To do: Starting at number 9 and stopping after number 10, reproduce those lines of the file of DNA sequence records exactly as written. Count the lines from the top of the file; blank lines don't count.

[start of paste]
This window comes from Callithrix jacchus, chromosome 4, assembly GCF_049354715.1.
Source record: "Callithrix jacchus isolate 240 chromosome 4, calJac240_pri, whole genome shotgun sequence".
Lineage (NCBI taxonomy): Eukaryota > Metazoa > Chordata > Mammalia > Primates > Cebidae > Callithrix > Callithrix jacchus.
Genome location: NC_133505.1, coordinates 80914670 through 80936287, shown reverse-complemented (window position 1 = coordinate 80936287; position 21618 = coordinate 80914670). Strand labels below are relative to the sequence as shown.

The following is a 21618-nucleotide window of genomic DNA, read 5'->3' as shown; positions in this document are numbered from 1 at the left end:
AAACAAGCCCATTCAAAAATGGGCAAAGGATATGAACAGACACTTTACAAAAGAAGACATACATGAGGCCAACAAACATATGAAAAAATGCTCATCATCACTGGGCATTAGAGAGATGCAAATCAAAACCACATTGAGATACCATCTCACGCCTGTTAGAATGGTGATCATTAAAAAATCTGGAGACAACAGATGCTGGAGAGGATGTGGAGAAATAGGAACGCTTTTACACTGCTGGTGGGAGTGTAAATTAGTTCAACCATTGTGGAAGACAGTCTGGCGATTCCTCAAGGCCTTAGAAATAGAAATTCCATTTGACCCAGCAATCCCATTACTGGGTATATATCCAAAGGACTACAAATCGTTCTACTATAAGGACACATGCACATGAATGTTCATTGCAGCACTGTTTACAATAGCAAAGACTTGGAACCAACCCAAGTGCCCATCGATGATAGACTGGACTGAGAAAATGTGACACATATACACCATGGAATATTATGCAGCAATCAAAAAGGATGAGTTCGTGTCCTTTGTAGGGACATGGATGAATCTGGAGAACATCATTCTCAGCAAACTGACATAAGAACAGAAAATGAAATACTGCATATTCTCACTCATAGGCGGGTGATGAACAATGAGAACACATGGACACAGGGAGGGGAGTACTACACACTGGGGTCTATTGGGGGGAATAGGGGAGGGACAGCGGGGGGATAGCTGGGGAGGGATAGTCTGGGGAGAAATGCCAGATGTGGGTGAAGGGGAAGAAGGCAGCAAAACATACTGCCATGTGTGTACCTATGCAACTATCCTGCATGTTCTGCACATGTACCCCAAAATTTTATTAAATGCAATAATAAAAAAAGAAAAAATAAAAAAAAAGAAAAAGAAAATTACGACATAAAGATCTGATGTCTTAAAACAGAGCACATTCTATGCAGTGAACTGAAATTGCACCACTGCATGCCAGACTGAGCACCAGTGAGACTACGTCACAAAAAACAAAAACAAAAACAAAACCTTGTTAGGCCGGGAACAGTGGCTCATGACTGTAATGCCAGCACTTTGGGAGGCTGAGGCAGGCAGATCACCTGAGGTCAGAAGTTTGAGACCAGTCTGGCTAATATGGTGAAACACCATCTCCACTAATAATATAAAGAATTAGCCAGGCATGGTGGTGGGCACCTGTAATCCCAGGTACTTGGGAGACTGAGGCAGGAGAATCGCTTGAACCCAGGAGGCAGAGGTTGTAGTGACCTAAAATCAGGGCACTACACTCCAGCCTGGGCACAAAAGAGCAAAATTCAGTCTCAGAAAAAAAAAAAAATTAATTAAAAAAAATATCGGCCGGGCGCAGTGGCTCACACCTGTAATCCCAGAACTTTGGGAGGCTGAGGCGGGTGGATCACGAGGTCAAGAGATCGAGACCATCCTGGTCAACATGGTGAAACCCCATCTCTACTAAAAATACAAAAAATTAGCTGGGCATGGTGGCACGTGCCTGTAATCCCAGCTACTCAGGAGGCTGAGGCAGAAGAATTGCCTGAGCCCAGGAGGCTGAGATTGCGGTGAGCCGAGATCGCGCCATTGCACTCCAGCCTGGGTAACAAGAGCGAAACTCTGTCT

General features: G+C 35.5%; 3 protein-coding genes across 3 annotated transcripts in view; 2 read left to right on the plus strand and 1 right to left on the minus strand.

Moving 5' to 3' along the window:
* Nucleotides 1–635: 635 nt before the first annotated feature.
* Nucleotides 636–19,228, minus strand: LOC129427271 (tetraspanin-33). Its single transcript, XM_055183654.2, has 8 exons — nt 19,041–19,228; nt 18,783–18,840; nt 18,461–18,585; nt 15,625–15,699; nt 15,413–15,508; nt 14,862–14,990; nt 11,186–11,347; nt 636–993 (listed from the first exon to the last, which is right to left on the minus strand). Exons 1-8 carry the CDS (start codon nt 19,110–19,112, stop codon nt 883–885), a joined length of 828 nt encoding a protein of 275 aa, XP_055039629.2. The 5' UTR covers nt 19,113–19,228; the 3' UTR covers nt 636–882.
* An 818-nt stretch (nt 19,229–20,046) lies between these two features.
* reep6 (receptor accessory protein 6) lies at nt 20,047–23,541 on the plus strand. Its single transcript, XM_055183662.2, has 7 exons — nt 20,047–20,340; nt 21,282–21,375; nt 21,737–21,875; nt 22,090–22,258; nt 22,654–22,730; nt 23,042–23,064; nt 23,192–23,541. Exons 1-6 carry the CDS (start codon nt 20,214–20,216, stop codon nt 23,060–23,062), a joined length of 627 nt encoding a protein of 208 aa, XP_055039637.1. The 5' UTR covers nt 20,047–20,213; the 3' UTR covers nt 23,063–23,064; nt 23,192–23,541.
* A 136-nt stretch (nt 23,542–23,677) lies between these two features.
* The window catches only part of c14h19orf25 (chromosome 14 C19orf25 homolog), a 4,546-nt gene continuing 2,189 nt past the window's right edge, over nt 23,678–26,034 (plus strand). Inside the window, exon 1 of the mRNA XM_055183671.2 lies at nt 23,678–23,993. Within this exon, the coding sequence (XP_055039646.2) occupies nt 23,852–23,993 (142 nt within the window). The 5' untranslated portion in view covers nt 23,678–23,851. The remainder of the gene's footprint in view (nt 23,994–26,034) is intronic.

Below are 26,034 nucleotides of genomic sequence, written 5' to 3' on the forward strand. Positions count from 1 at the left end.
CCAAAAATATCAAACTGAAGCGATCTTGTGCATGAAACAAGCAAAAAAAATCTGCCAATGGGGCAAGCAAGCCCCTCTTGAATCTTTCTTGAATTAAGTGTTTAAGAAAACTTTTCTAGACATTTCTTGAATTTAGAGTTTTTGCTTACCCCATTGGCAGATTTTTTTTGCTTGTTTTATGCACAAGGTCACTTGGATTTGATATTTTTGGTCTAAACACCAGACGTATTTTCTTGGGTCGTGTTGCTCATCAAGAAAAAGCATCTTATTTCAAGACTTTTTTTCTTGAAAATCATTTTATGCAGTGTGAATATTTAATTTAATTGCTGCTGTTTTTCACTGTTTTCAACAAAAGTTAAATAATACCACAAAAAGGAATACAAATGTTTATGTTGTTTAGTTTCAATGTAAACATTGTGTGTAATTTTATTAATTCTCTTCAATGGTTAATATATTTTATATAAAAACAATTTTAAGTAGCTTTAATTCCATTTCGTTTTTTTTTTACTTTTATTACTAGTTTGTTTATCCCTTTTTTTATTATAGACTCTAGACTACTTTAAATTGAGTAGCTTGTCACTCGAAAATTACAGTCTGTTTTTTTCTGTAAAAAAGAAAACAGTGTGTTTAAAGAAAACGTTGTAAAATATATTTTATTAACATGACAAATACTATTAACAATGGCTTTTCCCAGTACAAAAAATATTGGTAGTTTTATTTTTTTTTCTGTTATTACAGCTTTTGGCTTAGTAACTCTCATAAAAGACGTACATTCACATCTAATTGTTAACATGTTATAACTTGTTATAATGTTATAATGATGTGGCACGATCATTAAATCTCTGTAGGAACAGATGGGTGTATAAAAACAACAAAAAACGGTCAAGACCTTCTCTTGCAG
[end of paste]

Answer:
* Nucleotides 1–635: 635 nt before the first annotated feature.
* Nucleotides 636–19,228, minus strand: LOC129427271 (tetraspanin-33). Its single transcript, XM_055183654.2, has 8 exons — nt 19,041–19,228; nt 18,783–18,840; nt 18,461–18,585; nt 15,625–15,699; nt 15,413–15,508; nt 14,862–14,990; nt 11,186–11,347; nt 636–993 (listed from the first exon to the last, which is right to left on the minus strand). Exons 1-8 carry the CDS (start codon nt 19,110–19,112, stop codon nt 883–885), a joined length of 828 nt encoding a protein of 275 aa, XP_055039629.2. The 5' UTR covers nt 19,113–19,228; the 3' UTR covers nt 636–882.